In terms of resource mobilization and devastation the wars between Russia, the Crimean Khanate and the Ottoman Empire were some of the largest of the eighteenth century, and had enormous consequences for the balance of power in Eastern Europe.
Brian Davies examines how these conflicts characterized the course of Russian military development in response to Ottoman and Crimean Tatar threats and to determine under what circumstances and in what ways Russian military power experienced a "revolution" awarding it clear preponderance over the Ottoman-Crimean system.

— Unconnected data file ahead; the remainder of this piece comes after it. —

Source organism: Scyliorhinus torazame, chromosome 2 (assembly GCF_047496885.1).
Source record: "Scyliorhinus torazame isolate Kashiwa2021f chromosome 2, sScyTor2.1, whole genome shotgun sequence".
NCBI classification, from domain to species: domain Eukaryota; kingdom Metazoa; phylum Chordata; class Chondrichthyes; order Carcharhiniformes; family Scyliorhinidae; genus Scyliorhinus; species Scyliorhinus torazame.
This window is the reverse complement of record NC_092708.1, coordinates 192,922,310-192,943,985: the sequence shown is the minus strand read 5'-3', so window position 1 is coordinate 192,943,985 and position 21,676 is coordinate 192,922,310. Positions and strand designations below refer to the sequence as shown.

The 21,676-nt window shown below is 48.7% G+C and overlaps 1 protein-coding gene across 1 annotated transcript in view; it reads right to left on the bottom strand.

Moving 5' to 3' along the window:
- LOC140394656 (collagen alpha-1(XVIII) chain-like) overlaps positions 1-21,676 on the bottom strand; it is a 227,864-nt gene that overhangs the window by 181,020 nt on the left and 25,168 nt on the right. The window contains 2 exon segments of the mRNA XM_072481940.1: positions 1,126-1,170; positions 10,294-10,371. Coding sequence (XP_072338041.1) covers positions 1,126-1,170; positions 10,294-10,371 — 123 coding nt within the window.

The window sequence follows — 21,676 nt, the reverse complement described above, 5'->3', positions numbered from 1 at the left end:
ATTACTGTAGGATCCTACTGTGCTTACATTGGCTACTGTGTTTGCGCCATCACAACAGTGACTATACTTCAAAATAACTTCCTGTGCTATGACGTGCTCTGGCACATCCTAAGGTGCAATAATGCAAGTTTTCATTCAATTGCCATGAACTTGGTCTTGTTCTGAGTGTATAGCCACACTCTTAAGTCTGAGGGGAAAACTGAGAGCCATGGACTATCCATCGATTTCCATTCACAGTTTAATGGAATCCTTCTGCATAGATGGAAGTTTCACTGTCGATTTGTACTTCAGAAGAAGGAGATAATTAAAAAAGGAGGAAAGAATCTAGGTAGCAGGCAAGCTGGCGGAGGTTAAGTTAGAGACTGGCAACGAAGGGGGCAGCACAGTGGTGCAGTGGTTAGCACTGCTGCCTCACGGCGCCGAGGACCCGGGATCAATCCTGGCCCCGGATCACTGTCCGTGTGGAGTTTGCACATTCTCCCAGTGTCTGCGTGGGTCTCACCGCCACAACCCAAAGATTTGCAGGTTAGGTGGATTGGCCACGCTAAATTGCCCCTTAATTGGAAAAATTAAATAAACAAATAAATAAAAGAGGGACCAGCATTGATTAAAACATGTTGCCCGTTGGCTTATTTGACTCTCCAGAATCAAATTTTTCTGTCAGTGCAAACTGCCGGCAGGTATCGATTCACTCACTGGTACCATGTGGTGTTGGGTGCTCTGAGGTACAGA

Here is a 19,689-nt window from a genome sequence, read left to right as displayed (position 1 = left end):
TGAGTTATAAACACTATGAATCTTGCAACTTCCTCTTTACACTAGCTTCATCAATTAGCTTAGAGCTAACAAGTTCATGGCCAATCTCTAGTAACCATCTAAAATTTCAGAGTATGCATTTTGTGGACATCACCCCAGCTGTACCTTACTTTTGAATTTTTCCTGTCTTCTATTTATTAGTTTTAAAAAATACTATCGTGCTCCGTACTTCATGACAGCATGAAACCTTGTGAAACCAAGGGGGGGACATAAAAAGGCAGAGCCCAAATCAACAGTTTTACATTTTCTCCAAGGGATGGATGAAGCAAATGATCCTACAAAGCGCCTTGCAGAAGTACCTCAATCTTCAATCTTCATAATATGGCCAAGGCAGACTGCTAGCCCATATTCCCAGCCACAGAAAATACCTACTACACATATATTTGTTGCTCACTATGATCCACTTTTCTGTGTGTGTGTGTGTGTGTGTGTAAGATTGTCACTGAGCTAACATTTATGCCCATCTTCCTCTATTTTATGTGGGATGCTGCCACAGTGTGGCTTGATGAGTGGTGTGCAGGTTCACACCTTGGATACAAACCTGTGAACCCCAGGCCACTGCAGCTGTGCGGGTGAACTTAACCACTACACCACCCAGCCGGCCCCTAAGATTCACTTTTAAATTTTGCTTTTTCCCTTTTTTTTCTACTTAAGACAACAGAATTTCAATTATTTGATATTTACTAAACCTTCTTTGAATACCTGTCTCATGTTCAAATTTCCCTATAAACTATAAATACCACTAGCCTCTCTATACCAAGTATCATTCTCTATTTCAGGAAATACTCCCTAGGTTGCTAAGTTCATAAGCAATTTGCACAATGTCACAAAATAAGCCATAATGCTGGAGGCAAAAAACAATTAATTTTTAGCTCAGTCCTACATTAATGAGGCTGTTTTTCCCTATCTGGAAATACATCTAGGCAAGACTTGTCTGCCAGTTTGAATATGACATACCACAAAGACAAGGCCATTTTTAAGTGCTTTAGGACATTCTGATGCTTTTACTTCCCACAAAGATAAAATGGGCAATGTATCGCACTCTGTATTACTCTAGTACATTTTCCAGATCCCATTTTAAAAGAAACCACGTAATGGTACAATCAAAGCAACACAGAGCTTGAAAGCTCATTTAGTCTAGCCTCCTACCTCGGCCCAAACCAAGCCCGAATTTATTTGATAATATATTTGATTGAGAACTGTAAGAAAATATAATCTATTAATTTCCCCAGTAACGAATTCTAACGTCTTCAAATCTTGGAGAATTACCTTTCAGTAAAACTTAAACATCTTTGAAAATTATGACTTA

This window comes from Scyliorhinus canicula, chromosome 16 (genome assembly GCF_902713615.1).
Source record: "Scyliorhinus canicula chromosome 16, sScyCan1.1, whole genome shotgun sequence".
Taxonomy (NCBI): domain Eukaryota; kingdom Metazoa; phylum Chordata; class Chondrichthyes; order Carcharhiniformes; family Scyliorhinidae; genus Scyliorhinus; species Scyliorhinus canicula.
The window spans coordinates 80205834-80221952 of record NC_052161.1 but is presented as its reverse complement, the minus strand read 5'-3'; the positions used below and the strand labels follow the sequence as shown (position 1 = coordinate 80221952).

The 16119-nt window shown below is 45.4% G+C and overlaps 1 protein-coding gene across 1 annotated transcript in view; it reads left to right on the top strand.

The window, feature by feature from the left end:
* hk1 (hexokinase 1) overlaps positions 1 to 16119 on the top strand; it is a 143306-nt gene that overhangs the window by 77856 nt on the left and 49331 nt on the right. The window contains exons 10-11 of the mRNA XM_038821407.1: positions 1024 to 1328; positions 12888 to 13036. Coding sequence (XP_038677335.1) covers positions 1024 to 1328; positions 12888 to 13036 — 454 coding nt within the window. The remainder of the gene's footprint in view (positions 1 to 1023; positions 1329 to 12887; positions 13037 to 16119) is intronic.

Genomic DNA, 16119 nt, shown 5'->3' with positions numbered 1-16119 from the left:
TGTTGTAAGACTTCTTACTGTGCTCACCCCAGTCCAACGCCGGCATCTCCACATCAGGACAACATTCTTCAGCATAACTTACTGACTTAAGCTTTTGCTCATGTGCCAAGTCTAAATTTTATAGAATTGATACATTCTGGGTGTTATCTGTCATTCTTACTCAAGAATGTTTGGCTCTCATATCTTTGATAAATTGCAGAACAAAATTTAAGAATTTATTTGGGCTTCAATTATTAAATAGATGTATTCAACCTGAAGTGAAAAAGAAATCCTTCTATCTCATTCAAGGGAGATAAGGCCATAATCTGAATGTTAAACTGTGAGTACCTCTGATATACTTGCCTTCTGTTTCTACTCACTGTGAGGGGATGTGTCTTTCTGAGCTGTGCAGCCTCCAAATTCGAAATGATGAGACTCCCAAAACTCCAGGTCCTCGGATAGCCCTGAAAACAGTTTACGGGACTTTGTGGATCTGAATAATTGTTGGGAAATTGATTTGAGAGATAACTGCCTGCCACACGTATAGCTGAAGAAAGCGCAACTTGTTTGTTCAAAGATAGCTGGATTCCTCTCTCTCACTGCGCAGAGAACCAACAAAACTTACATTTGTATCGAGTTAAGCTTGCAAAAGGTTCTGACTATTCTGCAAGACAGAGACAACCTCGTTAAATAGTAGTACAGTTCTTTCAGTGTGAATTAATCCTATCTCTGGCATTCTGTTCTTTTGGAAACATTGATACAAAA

A central part of Davies' argument is that identifying and explaining a Military Revolution must involve examining the role of factors not purely military. One must look not only at new military technology, new force and command structure, new tactical thinking, and new recruitment and military finance practices but also consider the impact of larger demographic, economic, and sociopolitical changes.
Preface Acknowledgments Maps; I. The Black Sea Steppe and the Emerging Russian Empire; II. Peter I's Campaign on the Pruth, 1711; III. Russia's Southern Frontier Policy after the Pruth Debacle; IV. Munnich's War, 1735-1739; V. Colonization, Administrative Reform, and Military Change, 1740s-1760s; VI. Rumiantsev and the Russo-Turkish War of 1768-1774; VII. The Black Sea Steppe in the Russian Empire, 1774-1792 Abbreviations Notes Bibliography Index.
Series: Continuum Studies in Military History
Number Of Pages: 288
Published: 12th May 2011
Country of Publication: US
Dimensions (cm): 23.39 x 15.6
Weight (kg): 0.71
Edition Number: 1